We are indeed, a rare breed!
  4. NYC Irish

    NYC Irish Member

    Hey gang

    Well its obvious Im partial to paper but plastic models are not keeping up with technology.

    My wife picked up the new airfix 1:72 Concorde last year for me and I was disgusted by the quality...Seam lines I could have fit Ralph Currells Concorde through, too many (and incorrectly shaped) windows and I didnt even give it the time to get to the incorrect shape and fitting Decals. Good luck Airfix...you will need it

    Im starved for interesting publications over here in Ireland but the Tamiya Modelers magazine pops into a particular shop everyonce in a while so If its half dedcent I pick it up.

    2 months ago an article was done in the magazine about a new resin release of an Oregon Class, or possibly the Oregon itself. The author dropped praise upon praise on the kit but it was an awfull hunk...Blister bubbles, air bubbles not sanded, Ralings thats were painfully out of scale and as flat and unappealing to the eyes as the chucnks missing from poor moulding, A friend commented that it looks like something you would find in a pet store to keep your fish amused in their tank. I looked at that then the DN Yamato and Arizona I have and sighed in relief

    Everyone has their opinions and fine for them

    Im just so glad I found you guys

    John John
  5. Amazyah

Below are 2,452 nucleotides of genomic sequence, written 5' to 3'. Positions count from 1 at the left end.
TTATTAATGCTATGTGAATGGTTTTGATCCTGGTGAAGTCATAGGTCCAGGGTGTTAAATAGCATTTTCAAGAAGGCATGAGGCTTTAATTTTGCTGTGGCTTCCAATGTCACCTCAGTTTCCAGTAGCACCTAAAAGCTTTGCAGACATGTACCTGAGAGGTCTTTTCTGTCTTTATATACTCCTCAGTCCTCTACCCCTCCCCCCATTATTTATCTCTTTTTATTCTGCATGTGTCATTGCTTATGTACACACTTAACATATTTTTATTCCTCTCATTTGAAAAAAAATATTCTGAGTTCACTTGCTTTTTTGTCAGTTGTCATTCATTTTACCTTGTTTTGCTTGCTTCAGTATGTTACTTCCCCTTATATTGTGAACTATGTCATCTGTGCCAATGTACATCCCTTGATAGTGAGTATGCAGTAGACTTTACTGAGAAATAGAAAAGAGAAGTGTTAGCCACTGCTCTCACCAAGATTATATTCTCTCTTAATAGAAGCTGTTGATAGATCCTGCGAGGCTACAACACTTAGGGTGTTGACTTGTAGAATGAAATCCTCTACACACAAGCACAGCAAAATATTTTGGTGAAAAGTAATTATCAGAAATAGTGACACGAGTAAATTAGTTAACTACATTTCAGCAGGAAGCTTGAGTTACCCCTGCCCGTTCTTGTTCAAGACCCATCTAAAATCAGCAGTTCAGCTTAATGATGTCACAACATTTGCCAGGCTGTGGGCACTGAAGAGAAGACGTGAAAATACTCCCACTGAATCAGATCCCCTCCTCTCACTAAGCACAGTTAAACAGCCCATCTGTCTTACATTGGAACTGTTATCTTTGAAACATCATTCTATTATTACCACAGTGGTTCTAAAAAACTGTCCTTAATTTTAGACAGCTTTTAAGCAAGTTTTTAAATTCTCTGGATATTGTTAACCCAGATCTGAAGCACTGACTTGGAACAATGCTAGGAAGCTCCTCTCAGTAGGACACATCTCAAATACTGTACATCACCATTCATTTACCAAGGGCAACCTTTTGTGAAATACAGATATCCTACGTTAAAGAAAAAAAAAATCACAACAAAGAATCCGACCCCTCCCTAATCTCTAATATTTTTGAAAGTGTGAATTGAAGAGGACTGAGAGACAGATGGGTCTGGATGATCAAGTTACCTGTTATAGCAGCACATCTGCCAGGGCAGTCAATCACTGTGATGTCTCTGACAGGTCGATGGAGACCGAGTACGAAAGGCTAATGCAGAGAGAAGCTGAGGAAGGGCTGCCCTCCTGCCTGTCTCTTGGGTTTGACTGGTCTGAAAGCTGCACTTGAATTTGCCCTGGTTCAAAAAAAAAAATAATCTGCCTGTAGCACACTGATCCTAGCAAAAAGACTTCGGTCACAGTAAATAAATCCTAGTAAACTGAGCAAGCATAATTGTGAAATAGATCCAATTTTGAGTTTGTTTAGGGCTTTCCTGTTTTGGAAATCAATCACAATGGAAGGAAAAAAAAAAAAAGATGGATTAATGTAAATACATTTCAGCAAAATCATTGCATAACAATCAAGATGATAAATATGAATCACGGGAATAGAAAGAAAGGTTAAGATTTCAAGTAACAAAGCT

Amazyah Senior Member

    Amen! Phil, you hit the nail on the head!

    Plastic, while I am sure it has it's points, is nothing compared to paper.
    Plastic kits have there parts preformed and they are just glued together while we have to shape our parts to fit, then glue them.
    Paper requires much more finesse and work.
    In my book, plastic is the lazy mans model.
  6. Reading this, I was just wondering: how many of us cardmodel addicts built plastic kits before switching over to (and staying with!) cardmodels? I did. How about you guys?

  7. Amazyah

    Amazyah Senior Member

    I am a convert myself, Sheila!
    I grew up with plastic and have only recently discovered the world of paper models but I believe that paper has the advantage by a long shot.

  8. cygielski

    cygielski Member

    Now let's not get bent out of shape. It all comes down to what you like - I've seen both plastic and paper models that have my jaw drop. No matter how much we strain, plastic is better at modeling compound curves. Card allows us to build bigger, more detailed models than are available in plastic, at a fraction of the cost. I expect the two examples given above, the Wright Flyer and armor, are much better suited to card than to plastic, though the amount of work involved might scare off these guys - I've seen armor models with more parts in one track alone than a full-blown plastic model, including the photo etch parts. How many parts in an average plastic ship model? Paper models go up into the thousands. Whole different ball game.

    Personally, despite their limitations, I like card models better, but every time I try to put a rational argument behind it, I quiclkly find counter-arguments and counter-examples, so it's not really worth it. So in the end it comes out that I simply like card models better. Period. (that's "Full stop." for you Commonwealth types ;-) )

    PS. Answering Sheila: As a kid I built plastic models, but having been born in Poland, I was aware of card models very early on. It took me a while before I actually built one, however.
  9. Stev0

    Stev0 Active Member

    I like plastic and card as well but only card can give whatever detail you desire at the cheapest price.

    Plastic seems to involve way too much toxic components when kitbashing. Glues, Paints, Aerosols, Cleaners.
  10. Willja67

    Willja67 Member